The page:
You can’t stop your white Lab puppy and its fur from changing shades, but you CAN maintain weekly brushing and a regular grooming schedule to maintain the look of its coat for as long as possible.

No matter the shade, your white labradors will be faithful companions.

Did you know there’s a secret weapon for preserving your Labrador puppies’ lighter shade of white fur? It’s true– dog sunscreens exist! If you care about keeping your Labrador’s dazzling sheen, UV protection can be one more weapon in your arsenal.

Ultimately, white Labradors, purebred or not, can vary in color.

Are White Labs Good with Kids?

If you’re looking for a dog that loves being around children and can keep up with their energy, then white Labradors are an excellent choice. Their balanced personalities are full of love but still laid-back.

They’re loyal and loving animals that want nothing more than to please you and your kids.

Our family has had a white Lab for a few years, and he is a beloved member of the family. He’s always gentle, playful, and loving. During holiday parties, in particular, he always steals the show.

He greets friends and family with a big smile and a thousand tail wags. He’s like a little party host during these gatherings; he’ll wander around the house, visiting each guest, and taking frequent breaks to lie down and appreciate the atmosphere. (And maybe grab any dropped food.)

Labrador Retrievers are fantastic family dogs. You can’t go wrong whether you choose a yellow Labrador or a white Labrador.

Do White Labs Bark a Lot?

Absolutely not! White Labradors do not bark excessively—quite the opposite. White Labs are very quiet dogs, which makes them perfect pets for easily-scared youngins and apartment living.

Labs, and other retrievers, are descended from long lines of hunters that needed to stay on the quieter side while prowling in the forest.

White labs are known for being quiet little pups that love to relax and get comfy with their humans. This breed will never be your noisiest housemate; this makes them good choices for apartments, too.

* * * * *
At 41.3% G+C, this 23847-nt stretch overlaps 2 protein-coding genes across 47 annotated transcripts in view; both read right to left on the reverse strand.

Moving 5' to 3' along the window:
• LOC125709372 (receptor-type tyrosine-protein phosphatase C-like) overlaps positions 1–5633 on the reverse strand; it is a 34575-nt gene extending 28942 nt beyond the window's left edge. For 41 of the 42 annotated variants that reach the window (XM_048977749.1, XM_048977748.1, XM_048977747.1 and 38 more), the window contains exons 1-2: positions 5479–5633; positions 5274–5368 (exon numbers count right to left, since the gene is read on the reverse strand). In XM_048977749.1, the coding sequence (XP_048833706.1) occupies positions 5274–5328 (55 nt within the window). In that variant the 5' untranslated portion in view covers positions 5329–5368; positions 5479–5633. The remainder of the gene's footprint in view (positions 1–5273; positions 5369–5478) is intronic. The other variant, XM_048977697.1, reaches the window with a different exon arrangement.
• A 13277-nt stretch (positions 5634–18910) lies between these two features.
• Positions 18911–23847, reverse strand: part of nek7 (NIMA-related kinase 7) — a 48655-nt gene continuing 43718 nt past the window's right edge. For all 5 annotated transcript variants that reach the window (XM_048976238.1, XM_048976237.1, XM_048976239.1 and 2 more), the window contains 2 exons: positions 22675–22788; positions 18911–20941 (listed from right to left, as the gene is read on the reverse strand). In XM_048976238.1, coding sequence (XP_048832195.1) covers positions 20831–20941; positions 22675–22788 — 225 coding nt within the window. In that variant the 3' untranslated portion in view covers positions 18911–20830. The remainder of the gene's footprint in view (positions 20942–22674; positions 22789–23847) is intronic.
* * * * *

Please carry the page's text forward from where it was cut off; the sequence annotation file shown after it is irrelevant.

If a Lab does bark, it’s usually only when they need something. As long as your canine friend gets enough playtime and bathroom breaks, you’ll rarely hear them bark.

How Do You Train White Labrador Retrievers?

Training your new white Labrador Retriever puppy should start the day you bring them home! It’s never too early to begin a mutually beneficial training relationship with your pets.

Teaching the basics like ‘sit,’ ‘stay,’ and ‘come’ will help you build trust with your pup right off the bat. Patience, consistency, and kindness are the keys to having a happy four-legged friend.

Whenever we have a new puppy, we start the process by combining bathroom breaks with teachable moments.

A few basic commands, like ‘sit’ and ‘stay,’ can keep puppies engaged while they work on potty training– which can sometimes keep you outside for a full half-hour or more.

If they successfully do their business outside, give them plenty of praise, then bring them inside to reinforce the positive behavior and signal to them what the outside area is for.

This will help solidify that connection in their minds as well as build some impressive new tricks along the way.

Experiencing disruptive, problematic, or even dangerous behavior with your white Lab pup? An excellent way to start them out on the path of positive behavior is by consulting an experienced professional dog trainer in your area.

Early interventions can make all the difference, so don’t wait until things become set patterns; they will be much harder to correct at that point.

Desirable skills like loose leash walking, soft mouth, and crate training are best established when your white Labrador pups are young.

Does Labrador Coat Color Matter?

No! At least not to a degree worth considering if you’re looking for a companion or family pet. Black, yellow, and chocolate are equally good choices compared to white Labradors, purebred or not.

Whether your albino Labrador has a pale coat, a yellow one, black, or chocolate, they’re all the same breed and have similar temperaments. The biggest differences will arise from nurturing and training, much like people.

The color of a Lab’s coat has to do with genetics. Different colors were originally found across different countries and continents, though today, you can find all colors all over.

Are Yellow Labs Calmer Than Others?